The overall tonal character of a particular keyboard sound—whether it’s a bright metallic piano sound or a soft dark pad—will be a major factor in getting it to sit just right in the arrangement. In any guitar-heavy mix, the guitars will occupy most of the midrange, so it becomes important to carve out a little space for any keys added in, both to avoid muddying up dense crunchy/distorted guitar chords, and to be able to float over the mix, audible but often without really drawing attention to themselves.
For dense arrangements with lots of thick double-tracked guitar parts a thin synth string sound or the like might fill in some upper-mids, without stepping on the lower-mids of chunky guitars; if the keyboard sound is too bright (~8-10k) or too prominent on the upper mids (~3-5k or so) it could potentially end up sitting too far forward in the mix, so you might want to EQ the keyboards by taking out the lower mids and the very highest frequencies, for a thinner, less-upfront tonal character, and adding a little ambience to help keep the keys in the background, if needed. For sparser arrangements, an airy/ethereal pad might do the trick, adding texture and depth as it floats behind the rest of the parts.
If the guitars are heavier, with the typical buzzy tone and scooped-out mids of many modern distorted guitar tones, a more midrangy pad sound (like an organ with just a few lower drawbars out) might work well, contributing fullness while the brighter guitars easily float over it.
Doubling guitar and bass parts is another standard—and often very effective—use of keyboards, especially in riff-based tunes. Low piano notes doubling a bassline or low-string guitar riff can add some nice metallic ring to a continuous riff that sits under more prominent parts, particularly if the doublings are used in specific spots to intensify the arrangement when the song needs a little push. An octave doubling of a percussive synth sound layered with a cleaner guitar figure could be used to add some richness and natural chorusing between the parts, much like the contribution of the higher strings on a 12-string guitar. Opposite-panning of doubled parts can be employed to widen the overall mix, or a doubled riff with a crunchy keyboard sound can be panned straight-up center with the original guitar riff, for extra power.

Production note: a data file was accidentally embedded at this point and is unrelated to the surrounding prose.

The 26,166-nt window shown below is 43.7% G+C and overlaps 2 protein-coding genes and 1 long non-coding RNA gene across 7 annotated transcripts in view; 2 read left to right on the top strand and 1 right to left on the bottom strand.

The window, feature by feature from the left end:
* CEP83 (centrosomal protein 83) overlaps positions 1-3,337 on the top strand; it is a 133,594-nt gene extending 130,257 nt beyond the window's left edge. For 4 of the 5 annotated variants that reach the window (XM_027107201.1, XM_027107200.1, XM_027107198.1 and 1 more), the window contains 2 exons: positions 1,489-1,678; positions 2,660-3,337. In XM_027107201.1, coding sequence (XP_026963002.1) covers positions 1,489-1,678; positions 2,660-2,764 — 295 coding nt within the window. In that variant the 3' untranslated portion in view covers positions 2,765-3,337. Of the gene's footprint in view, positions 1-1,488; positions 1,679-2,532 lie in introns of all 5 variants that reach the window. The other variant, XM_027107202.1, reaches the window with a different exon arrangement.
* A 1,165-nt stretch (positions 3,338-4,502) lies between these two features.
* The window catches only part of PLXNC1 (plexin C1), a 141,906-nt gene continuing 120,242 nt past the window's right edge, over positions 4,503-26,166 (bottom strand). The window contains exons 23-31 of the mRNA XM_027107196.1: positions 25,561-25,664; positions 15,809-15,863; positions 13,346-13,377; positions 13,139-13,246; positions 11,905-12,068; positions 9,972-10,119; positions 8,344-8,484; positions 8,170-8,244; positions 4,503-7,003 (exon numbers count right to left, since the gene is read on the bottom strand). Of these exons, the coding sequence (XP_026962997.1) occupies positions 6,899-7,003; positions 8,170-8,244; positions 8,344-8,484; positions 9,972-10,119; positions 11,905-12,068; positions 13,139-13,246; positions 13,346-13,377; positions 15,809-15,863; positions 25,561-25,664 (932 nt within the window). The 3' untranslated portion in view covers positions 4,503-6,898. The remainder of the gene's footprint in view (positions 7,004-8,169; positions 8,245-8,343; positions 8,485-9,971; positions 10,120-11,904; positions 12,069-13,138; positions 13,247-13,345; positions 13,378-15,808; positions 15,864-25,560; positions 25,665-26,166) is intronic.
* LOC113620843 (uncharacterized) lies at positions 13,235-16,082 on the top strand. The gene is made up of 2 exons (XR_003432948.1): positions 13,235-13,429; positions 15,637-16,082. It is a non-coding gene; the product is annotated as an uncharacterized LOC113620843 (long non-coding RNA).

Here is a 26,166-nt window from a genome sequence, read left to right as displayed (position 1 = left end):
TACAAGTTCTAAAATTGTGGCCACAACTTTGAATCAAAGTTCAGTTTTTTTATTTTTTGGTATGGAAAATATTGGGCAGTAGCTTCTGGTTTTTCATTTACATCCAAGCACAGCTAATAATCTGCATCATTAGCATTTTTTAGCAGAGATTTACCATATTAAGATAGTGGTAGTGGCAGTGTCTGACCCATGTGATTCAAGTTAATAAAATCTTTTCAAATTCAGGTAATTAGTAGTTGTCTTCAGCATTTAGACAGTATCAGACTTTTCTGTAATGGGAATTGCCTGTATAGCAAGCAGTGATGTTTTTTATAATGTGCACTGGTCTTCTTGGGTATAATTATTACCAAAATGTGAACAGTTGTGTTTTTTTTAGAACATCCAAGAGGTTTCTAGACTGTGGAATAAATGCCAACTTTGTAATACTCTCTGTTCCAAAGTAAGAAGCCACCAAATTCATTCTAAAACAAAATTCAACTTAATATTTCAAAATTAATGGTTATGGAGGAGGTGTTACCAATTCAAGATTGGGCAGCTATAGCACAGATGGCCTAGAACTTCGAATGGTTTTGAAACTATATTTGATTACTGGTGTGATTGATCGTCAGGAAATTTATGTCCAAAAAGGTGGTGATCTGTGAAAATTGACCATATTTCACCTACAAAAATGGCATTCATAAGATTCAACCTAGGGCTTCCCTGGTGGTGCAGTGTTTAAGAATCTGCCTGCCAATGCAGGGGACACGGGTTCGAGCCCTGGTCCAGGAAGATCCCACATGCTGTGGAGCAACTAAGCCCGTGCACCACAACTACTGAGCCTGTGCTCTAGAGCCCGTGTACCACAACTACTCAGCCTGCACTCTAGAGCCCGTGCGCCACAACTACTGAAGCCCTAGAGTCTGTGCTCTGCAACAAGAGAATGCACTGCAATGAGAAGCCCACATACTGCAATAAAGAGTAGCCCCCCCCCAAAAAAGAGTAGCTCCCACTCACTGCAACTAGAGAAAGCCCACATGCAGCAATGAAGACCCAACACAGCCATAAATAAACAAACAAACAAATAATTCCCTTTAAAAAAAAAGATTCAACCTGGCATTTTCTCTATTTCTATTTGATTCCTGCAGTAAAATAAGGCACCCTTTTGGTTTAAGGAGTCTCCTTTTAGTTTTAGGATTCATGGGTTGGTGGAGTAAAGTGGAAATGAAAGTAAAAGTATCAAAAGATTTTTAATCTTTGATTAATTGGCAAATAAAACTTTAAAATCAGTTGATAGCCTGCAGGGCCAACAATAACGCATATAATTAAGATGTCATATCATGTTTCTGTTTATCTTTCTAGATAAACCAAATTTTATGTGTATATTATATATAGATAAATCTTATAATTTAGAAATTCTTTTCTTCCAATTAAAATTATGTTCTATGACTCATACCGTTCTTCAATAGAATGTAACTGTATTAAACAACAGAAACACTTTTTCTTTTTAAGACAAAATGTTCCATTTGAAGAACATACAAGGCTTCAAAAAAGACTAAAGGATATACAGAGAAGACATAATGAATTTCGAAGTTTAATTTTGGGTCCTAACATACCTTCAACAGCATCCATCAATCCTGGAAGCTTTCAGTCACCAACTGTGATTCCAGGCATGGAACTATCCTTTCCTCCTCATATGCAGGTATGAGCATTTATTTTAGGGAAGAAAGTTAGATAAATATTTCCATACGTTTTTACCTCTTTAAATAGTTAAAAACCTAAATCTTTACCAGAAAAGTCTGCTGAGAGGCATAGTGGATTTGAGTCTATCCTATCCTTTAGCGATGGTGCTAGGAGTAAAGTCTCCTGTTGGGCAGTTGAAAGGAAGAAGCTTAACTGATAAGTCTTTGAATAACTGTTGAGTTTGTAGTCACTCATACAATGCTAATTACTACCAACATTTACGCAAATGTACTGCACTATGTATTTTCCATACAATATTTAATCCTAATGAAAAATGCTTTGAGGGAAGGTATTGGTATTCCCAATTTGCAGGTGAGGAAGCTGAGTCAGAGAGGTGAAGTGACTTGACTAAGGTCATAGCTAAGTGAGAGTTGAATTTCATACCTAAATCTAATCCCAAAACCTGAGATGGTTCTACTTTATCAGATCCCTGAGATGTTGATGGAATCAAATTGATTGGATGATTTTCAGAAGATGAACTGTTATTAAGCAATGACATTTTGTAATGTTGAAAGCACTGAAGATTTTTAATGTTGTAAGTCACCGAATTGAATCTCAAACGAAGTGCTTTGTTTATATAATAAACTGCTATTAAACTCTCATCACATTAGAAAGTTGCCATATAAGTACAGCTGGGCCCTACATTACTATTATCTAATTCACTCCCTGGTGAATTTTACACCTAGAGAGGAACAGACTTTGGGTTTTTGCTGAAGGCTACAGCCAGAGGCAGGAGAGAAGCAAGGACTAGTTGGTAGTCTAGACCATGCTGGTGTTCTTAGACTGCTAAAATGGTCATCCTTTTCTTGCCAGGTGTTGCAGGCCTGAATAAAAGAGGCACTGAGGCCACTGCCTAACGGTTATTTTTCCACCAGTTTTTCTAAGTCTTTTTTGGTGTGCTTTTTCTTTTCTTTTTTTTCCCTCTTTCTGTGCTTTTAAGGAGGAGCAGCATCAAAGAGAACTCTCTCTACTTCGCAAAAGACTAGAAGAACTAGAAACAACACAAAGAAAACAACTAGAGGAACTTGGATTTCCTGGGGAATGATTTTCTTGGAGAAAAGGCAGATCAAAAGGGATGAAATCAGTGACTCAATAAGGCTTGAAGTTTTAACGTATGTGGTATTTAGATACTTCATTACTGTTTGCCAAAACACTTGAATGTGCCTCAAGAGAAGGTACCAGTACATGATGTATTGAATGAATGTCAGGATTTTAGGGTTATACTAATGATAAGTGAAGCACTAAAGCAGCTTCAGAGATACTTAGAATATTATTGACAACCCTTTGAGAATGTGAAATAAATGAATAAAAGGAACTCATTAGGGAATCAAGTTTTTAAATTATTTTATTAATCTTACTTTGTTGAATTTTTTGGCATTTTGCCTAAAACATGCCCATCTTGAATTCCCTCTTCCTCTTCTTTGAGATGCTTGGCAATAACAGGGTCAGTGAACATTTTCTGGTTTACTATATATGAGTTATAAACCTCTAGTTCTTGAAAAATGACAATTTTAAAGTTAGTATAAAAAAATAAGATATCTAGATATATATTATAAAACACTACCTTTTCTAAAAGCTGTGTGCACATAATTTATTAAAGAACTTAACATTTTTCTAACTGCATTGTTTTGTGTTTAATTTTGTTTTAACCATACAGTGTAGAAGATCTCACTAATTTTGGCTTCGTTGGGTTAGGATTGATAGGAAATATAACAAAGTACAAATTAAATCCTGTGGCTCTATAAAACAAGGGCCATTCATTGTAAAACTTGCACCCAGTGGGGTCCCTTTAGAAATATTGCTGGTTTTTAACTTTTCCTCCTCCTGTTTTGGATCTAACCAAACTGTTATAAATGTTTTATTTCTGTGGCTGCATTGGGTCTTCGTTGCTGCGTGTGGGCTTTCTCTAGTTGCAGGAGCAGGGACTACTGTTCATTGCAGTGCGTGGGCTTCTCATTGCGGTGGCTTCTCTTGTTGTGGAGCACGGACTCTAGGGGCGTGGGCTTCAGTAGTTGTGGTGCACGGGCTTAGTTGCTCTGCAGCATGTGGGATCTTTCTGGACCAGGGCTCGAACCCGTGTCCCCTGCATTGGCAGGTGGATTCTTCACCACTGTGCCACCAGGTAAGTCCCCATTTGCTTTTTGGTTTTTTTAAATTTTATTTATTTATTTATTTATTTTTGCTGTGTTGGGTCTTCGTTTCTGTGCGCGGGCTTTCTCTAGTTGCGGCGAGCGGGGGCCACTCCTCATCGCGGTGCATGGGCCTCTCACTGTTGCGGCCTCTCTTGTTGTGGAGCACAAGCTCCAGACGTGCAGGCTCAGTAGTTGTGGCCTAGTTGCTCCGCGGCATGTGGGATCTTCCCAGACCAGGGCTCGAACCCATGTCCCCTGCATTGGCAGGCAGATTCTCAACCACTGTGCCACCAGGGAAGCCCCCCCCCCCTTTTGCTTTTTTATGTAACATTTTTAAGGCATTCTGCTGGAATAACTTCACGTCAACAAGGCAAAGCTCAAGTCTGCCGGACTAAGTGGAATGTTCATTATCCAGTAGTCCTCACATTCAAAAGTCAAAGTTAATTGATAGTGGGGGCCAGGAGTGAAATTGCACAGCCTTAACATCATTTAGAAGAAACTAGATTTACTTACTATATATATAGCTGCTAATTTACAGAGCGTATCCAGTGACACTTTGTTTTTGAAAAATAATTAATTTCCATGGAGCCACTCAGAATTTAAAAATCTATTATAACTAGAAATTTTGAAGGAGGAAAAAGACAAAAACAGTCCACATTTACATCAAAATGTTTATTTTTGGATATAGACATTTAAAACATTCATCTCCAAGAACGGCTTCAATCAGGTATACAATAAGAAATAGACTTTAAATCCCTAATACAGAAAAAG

Often the best way to incorporate keyboard parts into a guitar tune is to use them sparingly, bringing keys in for certain sections, or at certain places in the song, as the arrangement builds. The most obvious implementation of this is the keyboard pad that comes in lightly in the choruses, to add some subtle push in those sections. Of course, an alternative approach might be to have a background keyboard part—a pad or light arpeggio—in the verses instead, and then replace it with a more prominent guitar part that takes over in the choruses, putting more of a spotlight on the guitars.
For more adventurous arrangements, keyboard instrumentation, style, and prominence in the arrangement can vary from section to section, and often the keys may be called on to be the element that adds that little extra push in a bridge or later choruses, while the main guitar parts stick to a steady rhythm or riff. If this is done well, the arrangement will still be guitar-centric, but those extra elements in the background can provide a little welcome variation, extra energy, and general ear candy.
While it’s certainly possible to build up a guitar-only arrangement that provides plenty of variation in tone and texture, guitarists who turn to keyboards for that variety might find that those parts can really contribute something distinctive, without taking away from the world of guitars that defines the musical style.